Friday, November 11, 2016

Election 2016

This week has been one of the most draining weeks of my life. I haven't been this depressed since the separation, I think this depression surrounding the election is worse.

Tuesday was election day. Trump won. Tuesday night and Wednesday morning I was in denial. I woke up Wednesday morning to my phone near me, CNN live still on, stuck on the last still frame of Donald Trump's victory speech. A part of me is glad I was unconscious and sleeping while that was occurring. Wednesday I was in shock, numb. Going through the stages of grief, I was in the anger phase, in waves. I wrote a FB post with my feelings:

"Like many others, I'm going through waves of shock, anxiety, depression, speechlessness, and hopefulness - and repeat. We cannot underestimate or deny the hatred, bigotry, racism, and sexism that still exists, and that somehow the platform based on these principles just won.
With that being said, I'm not going anywhere. We should stop joking about moving to Canada or about concentration camps (God forbid, and also that's not funny). And instead, we should focus our energy on moving forward. Here's my best guess at how to go about this:
First, we (as in Muslims, all other minorities, democrats, and those who voted against Trump) must stay safe and supportive of one another while understanding this grief is a collective one and that we are not alone.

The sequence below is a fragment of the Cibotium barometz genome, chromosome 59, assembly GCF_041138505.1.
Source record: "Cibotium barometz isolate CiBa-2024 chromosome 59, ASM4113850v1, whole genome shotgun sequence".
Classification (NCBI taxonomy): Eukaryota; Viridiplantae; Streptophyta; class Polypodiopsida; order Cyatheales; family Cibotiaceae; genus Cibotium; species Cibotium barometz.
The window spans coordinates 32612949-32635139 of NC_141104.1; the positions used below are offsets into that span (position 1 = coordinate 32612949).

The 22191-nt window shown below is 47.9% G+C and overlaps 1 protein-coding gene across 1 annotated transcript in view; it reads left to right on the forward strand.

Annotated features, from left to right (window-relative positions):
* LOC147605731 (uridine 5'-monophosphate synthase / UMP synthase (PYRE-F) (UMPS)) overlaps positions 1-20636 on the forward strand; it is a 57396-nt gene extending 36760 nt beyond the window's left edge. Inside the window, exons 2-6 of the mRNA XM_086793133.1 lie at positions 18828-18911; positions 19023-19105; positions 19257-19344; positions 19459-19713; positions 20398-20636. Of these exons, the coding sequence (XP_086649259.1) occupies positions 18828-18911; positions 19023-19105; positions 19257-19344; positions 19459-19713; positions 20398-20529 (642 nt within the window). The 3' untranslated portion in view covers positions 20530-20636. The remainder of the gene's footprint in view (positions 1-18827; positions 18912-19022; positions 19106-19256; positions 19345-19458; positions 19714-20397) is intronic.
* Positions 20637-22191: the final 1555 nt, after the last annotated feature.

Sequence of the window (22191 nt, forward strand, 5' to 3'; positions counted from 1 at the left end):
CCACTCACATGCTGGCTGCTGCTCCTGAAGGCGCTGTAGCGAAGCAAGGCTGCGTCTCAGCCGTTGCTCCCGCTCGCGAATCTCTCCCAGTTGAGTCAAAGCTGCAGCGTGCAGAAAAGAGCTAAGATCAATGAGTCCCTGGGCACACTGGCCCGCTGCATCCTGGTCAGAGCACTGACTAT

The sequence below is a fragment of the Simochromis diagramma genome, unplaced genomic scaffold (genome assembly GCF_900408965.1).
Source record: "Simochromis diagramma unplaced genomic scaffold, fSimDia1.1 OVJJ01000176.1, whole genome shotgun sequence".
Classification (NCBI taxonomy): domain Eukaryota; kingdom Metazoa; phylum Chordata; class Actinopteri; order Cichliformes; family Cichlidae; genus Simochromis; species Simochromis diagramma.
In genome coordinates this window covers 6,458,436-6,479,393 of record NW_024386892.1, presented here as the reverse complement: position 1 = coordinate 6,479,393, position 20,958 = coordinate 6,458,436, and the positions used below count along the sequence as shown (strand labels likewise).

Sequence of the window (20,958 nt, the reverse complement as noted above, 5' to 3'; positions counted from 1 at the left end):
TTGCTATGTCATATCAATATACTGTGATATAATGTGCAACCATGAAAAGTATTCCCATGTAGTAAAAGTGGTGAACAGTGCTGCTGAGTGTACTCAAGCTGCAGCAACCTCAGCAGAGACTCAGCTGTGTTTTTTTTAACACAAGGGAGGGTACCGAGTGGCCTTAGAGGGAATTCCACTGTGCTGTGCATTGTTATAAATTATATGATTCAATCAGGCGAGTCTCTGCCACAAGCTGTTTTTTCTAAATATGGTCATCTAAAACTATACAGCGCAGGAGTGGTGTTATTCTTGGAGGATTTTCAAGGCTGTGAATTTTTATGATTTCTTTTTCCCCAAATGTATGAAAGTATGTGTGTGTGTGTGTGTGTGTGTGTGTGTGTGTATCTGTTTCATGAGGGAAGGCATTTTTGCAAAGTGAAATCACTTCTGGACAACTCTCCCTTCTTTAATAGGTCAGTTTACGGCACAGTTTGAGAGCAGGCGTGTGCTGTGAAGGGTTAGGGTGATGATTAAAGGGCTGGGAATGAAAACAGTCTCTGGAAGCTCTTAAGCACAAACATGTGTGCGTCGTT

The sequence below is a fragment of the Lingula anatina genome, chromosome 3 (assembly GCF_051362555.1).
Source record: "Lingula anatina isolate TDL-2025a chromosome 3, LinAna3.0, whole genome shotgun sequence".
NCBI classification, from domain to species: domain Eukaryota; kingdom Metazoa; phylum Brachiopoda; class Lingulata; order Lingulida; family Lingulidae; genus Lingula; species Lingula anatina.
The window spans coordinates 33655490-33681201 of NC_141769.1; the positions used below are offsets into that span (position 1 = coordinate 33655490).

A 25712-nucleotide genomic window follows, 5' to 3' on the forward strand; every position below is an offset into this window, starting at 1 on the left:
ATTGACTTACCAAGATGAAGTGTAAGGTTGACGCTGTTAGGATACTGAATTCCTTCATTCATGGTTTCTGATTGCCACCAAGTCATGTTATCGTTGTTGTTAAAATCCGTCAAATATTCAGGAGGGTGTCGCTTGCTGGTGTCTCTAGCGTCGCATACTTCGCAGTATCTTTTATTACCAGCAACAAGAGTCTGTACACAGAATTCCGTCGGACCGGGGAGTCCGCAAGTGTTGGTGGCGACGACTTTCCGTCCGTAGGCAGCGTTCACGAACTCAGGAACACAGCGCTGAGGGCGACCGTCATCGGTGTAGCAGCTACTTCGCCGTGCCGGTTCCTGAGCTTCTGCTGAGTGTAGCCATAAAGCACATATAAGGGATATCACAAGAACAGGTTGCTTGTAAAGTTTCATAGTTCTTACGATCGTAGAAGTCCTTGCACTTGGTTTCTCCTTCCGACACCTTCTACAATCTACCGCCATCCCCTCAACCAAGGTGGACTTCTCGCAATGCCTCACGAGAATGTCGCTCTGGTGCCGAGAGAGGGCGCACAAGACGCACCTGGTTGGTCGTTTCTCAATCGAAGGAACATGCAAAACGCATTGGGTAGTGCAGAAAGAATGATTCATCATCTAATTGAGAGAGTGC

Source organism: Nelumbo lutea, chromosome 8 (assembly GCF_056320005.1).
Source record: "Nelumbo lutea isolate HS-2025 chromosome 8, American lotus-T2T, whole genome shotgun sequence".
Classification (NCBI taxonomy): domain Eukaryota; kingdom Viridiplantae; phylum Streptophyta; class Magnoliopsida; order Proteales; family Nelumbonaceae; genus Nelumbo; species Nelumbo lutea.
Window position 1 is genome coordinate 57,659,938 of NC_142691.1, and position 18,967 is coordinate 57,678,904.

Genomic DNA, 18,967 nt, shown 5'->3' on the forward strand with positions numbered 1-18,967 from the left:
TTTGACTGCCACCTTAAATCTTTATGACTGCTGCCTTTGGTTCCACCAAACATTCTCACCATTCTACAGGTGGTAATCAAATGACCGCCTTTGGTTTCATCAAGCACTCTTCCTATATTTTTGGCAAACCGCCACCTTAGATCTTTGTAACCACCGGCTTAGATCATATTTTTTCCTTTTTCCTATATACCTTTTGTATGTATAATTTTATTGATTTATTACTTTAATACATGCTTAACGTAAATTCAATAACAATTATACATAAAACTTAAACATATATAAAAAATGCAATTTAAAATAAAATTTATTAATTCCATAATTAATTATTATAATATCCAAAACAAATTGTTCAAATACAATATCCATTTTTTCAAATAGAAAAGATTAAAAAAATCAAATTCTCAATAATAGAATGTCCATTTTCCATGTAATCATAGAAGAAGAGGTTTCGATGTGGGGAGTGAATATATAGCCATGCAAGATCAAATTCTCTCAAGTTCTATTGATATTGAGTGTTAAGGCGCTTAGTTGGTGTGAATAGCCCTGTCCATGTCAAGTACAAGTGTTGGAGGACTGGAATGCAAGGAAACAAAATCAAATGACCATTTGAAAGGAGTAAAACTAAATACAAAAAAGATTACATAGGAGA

Then, we hope for the best - to give up hope is detrimental right now because then we have nothing left. To give up hope means we give up on putting forth our own effort to make things better, and we cannot afford to give up right now. Hope means praying that there are improvements and that Congress doesn't pass ridiculous and irrational legislation. Hope means trying to hold off on further panic until we see how Trump actually behaves during his presidency, hoping that he cannot get away with acting the way he did during his campaign. Some may call this false hope, idealistic even, but right now I believe it's necessary and the only option. Let the hope serve as motivation and willpower to stay afloat and let it serve as the energy to deal with and respond appropriately to what may come in the next few years.

Finally, we fight. We're not going anywhere. The results of the presidential election doesn't necessarily force a change in your beliefs and values. We prove that America already was great and still is great and that we are a part of its greatness as we have always been. Immigrants and minorities are some of the most hardworking, persistent, strong groups of people because we have to be and have had to be time and time again. We show America and the world that we're not going anywhere and that we're not backing down, just like we haven't backed down in any of our previous struggles, but instead remained persistent and we remained strong and we will continue. We do it for our immigrant parents, for our neighbors, for our children, we do it for this country whose greatness or lack of greatness is not defined by moments like this, but by getting through and overcoming events like this."